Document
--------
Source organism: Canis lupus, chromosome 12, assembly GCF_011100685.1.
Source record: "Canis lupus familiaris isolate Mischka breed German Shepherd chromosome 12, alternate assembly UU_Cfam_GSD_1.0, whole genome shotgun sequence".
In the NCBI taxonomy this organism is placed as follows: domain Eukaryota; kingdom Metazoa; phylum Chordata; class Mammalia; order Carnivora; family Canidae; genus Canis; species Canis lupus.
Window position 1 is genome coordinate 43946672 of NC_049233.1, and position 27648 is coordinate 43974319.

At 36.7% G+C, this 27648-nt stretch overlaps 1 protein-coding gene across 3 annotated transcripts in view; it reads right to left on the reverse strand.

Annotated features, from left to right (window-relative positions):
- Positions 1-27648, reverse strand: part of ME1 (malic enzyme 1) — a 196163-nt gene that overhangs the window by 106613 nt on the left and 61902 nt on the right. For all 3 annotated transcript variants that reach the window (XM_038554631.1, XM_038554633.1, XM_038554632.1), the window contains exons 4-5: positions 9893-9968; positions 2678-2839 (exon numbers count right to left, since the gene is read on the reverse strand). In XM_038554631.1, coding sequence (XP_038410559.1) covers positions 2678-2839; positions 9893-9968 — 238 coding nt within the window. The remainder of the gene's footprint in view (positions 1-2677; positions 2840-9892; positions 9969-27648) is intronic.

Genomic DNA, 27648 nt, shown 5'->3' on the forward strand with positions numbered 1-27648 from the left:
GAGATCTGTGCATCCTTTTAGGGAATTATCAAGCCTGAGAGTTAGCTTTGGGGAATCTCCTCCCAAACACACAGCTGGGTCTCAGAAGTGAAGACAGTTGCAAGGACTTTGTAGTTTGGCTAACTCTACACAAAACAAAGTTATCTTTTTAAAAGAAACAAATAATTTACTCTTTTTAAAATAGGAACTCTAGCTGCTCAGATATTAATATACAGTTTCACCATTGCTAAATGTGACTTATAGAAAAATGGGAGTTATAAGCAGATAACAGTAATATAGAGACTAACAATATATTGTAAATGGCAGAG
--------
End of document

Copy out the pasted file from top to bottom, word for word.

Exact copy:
Source organism: Canis lupus, chromosome 12, assembly GCF_011100685.1.
Source record: "Canis lupus familiaris isolate Mischka breed German Shepherd chromosome 12, alternate assembly UU_Cfam_GSD_1.0, whole genome shotgun sequence".
In the NCBI taxonomy this organism is placed as follows: domain Eukaryota; kingdom Metazoa; phylum Chordata; class Mammalia; order Carnivora; family Canidae; genus Canis; species Canis lupus.
Window position 1 is genome coordinate 43946672 of NC_049233.1, and position 27648 is coordinate 43974319.

At 36.7% G+C, this 27648-nt stretch overlaps 1 protein-coding gene across 3 annotated transcripts in view; it reads right to left on the reverse strand.

Annotated features, from left to right (window-relative positions):
- Positions 1-27648, reverse strand: part of ME1 (malic enzyme 1) — a 196163-nt gene that overhangs the window by 106613 nt on the left and 61902 nt on the right. For all 3 annotated transcript variants that reach the window (XM_038554631.1, XM_038554633.1, XM_038554632.1), the window contains exons 4-5: positions 9893-9968; positions 2678-2839 (exon numbers count right to left, since the gene is read on the reverse strand). In XM_038554631.1, coding sequence (XP_038410559.1) covers positions 2678-2839; positions 9893-9968 — 238 coding nt within the window. The remainder of the gene's footprint in view (positions 1-2677; positions 2840-9892; positions 9969-27648) is intronic.

Genomic DNA, 27648 nt, shown 5'->3' on the forward strand with positions numbered 1-27648 from the left:
GAGATCTGTGCATCCTTTTAGGGAATTATCAAGCCTGAGAGTTAGCTTTGGGGAATCTCCTCCCAAACACACAGCTGGGTCTCAGAAGTGAAGACAGTTGCAAGGACTTTGTAGTTTGGCTAACTCTACACAAAACAAAGTTATCTTTTTAAAAGAAACAAATAATTTACTCTTTTTAAAATAGGAACTCTAGCTGCTCAGATATTAATATACAGTTTCACCATTGCTAAATGTGACTTATAGAAAAATGGGAGTTATAAGCAGATAACAGTAATATAGAGACTAACAATATATTGTAAATGGCAGAG